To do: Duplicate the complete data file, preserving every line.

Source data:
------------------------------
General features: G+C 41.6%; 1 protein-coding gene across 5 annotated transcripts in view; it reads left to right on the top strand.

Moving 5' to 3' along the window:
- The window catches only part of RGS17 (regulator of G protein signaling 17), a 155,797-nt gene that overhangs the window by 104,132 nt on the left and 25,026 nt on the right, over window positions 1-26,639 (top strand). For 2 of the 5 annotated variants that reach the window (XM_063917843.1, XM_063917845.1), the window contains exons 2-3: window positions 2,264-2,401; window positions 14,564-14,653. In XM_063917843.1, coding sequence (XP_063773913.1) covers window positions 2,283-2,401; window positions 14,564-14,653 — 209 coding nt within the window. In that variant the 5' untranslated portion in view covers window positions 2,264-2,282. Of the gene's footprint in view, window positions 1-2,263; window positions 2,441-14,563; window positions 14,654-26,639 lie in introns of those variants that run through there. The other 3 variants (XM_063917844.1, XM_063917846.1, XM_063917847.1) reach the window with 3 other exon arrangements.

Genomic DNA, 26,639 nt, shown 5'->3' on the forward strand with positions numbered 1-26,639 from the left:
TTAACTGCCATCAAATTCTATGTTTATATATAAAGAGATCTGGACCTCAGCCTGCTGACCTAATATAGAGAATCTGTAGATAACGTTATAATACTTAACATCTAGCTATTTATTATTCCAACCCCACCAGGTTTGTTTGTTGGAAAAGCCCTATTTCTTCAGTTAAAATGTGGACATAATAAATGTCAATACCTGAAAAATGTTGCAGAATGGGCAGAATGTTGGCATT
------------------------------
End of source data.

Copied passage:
General features: G+C 41.6%; 1 protein-coding gene across 5 annotated transcripts in view; it reads left to right on the top strand.

Moving 5' to 3' along the window:
- The window catches only part of RGS17 (regulator of G protein signaling 17), a 155,797-nt gene that overhangs the window by 104,132 nt on the left and 25,026 nt on the right, over window positions 1-26,639 (top strand). For 2 of the 5 annotated variants that reach the window (XM_063917843.1, XM_063917845.1), the window contains exons 2-3: window positions 2,264-2,401; window positions 14,564-14,653. In XM_063917843.1, coding sequence (XP_063773913.1) covers window positions 2,283-2,401; window positions 14,564-14,653 — 209 coding nt within the window. In that variant the 5' untranslated portion in view covers window positions 2,264-2,282. Of the gene's footprint in view, window positions 1-2,263; window positions 2,441-14,563; window positions 14,654-26,639 lie in introns of those variants that run through there. The other 3 variants (XM_063917844.1, XM_063917846.1, XM_063917847.1) reach the window with 3 other exon arrangements.

Genomic DNA, 26,639 nt, shown 5'->3' on the forward strand with positions numbered 1-26,639 from the left:
TTAACTGCCATCAAATTCTATGTTTATATATAAAGAGATCTGGACCTCAGCCTGCTGACCTAATATAGAGAATCTGTAGATAACGTTATAATACTTAACATCTAGCTATTTATTATTCCAACCCCACCAGGTTTGTTTGTTGGAAAAGCCCTATTTCTTCAGTTAAAATGTGGACATAATAAATGTCAATACCTGAAAAATGTTGCAGAATGGGCAGAATGTTGGCATT